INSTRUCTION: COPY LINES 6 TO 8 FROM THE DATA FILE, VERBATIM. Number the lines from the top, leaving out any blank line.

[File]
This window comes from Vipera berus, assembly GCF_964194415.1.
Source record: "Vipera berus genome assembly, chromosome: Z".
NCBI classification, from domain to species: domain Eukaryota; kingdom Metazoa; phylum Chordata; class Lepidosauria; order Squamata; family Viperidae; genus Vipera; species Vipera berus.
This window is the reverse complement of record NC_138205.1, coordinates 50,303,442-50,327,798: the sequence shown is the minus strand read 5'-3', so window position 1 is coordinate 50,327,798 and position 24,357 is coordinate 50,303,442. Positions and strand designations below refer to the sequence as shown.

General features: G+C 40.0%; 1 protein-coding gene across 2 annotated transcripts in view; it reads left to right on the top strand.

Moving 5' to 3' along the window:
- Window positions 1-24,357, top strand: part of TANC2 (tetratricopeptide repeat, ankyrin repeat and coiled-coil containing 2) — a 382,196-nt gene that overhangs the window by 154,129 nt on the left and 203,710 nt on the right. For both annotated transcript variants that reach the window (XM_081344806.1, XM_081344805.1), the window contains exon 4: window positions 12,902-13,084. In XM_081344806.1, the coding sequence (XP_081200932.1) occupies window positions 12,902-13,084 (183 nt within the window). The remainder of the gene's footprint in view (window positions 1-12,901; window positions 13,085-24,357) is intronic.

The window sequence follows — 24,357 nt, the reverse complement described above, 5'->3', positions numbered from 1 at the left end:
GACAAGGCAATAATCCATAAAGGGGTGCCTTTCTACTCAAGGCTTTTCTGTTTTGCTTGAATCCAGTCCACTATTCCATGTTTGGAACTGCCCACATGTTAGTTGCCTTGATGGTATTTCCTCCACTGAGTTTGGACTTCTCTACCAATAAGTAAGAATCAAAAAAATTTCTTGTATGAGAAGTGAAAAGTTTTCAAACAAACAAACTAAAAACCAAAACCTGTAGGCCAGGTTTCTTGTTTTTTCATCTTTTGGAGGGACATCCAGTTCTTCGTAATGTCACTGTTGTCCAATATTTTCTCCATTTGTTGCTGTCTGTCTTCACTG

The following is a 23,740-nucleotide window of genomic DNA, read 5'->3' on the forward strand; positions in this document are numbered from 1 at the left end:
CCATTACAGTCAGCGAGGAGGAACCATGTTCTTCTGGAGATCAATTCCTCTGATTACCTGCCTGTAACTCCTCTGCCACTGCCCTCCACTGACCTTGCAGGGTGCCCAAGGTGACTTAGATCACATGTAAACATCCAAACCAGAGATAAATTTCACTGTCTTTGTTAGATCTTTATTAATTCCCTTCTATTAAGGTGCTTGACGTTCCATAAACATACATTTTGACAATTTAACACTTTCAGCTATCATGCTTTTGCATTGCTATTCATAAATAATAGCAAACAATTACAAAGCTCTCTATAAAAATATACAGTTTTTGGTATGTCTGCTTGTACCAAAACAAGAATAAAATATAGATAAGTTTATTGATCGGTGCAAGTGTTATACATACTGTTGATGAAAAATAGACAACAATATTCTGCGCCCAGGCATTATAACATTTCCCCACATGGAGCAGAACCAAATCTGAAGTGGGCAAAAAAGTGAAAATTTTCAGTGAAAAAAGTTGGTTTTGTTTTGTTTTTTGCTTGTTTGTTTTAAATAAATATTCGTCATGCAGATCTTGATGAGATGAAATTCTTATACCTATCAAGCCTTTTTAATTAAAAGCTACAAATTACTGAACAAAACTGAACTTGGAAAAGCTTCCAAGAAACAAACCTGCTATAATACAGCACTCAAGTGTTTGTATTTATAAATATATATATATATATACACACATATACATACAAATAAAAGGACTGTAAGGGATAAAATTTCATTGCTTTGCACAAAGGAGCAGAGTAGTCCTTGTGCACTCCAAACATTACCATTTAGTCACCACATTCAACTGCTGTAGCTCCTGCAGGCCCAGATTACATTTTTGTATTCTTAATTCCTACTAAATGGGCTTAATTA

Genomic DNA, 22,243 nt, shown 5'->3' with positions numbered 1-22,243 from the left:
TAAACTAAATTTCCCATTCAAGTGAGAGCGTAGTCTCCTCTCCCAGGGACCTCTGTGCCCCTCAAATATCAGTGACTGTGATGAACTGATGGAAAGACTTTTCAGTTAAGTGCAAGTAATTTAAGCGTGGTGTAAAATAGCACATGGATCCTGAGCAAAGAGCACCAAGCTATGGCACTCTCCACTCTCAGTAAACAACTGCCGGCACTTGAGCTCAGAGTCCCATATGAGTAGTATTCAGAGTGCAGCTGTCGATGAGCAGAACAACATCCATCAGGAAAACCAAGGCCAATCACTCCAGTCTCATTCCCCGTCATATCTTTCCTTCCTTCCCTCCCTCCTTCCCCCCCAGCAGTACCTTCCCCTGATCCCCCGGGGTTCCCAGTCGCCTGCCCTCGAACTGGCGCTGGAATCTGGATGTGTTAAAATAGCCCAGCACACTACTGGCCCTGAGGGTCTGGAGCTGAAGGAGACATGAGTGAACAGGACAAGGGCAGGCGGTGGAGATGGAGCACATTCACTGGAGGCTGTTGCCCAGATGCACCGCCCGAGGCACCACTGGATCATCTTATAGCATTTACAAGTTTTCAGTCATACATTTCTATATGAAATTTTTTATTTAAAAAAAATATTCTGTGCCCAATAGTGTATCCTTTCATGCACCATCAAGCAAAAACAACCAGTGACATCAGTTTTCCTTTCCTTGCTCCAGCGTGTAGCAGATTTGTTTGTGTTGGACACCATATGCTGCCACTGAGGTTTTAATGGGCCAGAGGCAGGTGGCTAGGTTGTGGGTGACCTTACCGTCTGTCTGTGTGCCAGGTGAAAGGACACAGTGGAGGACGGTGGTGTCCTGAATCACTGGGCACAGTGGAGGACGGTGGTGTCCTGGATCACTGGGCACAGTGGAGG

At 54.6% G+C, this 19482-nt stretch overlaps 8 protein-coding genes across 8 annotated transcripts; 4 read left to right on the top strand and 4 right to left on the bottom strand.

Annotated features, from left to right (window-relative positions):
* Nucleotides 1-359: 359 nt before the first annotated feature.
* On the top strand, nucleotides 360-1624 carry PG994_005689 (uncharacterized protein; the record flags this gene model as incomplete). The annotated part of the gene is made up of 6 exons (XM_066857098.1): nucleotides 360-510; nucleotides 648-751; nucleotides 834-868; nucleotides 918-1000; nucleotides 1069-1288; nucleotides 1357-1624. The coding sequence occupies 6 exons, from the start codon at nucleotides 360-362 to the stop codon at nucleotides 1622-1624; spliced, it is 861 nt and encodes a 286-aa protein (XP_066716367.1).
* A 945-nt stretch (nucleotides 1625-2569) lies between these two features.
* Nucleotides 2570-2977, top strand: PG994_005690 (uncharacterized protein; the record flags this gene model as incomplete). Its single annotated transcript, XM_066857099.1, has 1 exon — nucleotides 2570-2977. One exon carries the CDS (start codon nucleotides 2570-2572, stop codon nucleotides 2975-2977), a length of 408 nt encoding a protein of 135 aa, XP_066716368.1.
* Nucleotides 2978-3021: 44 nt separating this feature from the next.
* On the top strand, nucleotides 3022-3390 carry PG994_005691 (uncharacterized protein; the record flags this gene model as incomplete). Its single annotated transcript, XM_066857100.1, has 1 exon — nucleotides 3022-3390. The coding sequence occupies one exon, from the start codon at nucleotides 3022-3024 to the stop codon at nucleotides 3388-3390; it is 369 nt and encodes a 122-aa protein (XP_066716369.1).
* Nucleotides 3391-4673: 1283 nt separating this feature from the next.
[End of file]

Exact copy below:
Moving 5' to 3' along the window:
- Window positions 1-24,357, top strand: part of TANC2 (tetratricopeptide repeat, ankyrin repeat and coiled-coil containing 2) — a 382,196-nt gene that overhangs the window by 154,129 nt on the left and 203,710 nt on the right. For both annotated transcript variants that reach the window (XM_081344806.1, XM_081344805.1), the window contains exon 4: window positions 12,902-13,084. In XM_081344806.1, the coding sequence (XP_081200932.1) occupies window positions 12,902-13,084 (183 nt within the window). The remainder of the gene's footprint in view (window positions 1-12,901; window positions 13,085-24,357) is intronic.

The window sequence follows — 24,357 nt, the reverse complement described above, 5'->3', positions numbered from 1 at the left end: